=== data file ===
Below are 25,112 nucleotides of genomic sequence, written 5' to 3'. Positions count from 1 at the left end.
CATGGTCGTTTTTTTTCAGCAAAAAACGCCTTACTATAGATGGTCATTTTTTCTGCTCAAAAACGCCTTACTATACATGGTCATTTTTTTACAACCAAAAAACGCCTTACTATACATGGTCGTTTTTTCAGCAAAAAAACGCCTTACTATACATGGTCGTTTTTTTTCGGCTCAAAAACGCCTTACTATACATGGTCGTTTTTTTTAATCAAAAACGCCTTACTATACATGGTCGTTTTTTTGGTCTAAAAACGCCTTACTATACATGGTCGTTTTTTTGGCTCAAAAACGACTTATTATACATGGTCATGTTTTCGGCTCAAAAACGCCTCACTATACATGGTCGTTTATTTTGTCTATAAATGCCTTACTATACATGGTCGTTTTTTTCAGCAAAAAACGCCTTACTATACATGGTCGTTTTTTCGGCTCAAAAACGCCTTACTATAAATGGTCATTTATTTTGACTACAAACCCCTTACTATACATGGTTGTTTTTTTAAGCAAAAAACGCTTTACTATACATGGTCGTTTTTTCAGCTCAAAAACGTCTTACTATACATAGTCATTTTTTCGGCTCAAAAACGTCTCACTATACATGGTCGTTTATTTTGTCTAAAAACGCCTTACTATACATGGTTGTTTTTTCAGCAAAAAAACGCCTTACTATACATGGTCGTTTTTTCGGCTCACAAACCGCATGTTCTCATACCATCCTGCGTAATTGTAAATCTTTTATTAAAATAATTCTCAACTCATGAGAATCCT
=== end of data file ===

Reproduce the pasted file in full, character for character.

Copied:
Below are 25,112 nucleotides of genomic sequence, written 5' to 3'. Positions count from 1 at the left end.
CATGGTCGTTTTTTTTCAGCAAAAAACGCCTTACTATAGATGGTCATTTTTTCTGCTCAAAAACGCCTTACTATACATGGTCATTTTTTTACAACCAAAAAACGCCTTACTATACATGGTCGTTTTTTCAGCAAAAAAACGCCTTACTATACATGGTCGTTTTTTTTCGGCTCAAAAACGCCTTACTATACATGGTCGTTTTTTTTAATCAAAAACGCCTTACTATACATGGTCGTTTTTTTGGTCTAAAAACGCCTTACTATACATGGTCGTTTTTTTGGCTCAAAAACGACTTATTATACATGGTCATGTTTTCGGCTCAAAAACGCCTCACTATACATGGTCGTTTATTTTGTCTATAAATGCCTTACTATACATGGTCGTTTTTTTCAGCAAAAAACGCCTTACTATACATGGTCGTTTTTTCGGCTCAAAAACGCCTTACTATAAATGGTCATTTATTTTGACTACAAACCCCTTACTATACATGGTTGTTTTTTTAAGCAAAAAACGCTTTACTATACATGGTCGTTTTTTCAGCTCAAAAACGTCTTACTATACATAGTCATTTTTTCGGCTCAAAAACGTCTCACTATACATGGTCGTTTATTTTGTCTAAAAACGCCTTACTATACATGGTTGTTTTTTCAGCAAAAAAACGCCTTACTATACATGGTCGTTTTTTCGGCTCACAAACCGCATGTTCTCATACCATCCTGCGTAATTGTAAATCTTTTATTAAAATAATTCTCAACTCATGAGAATCCT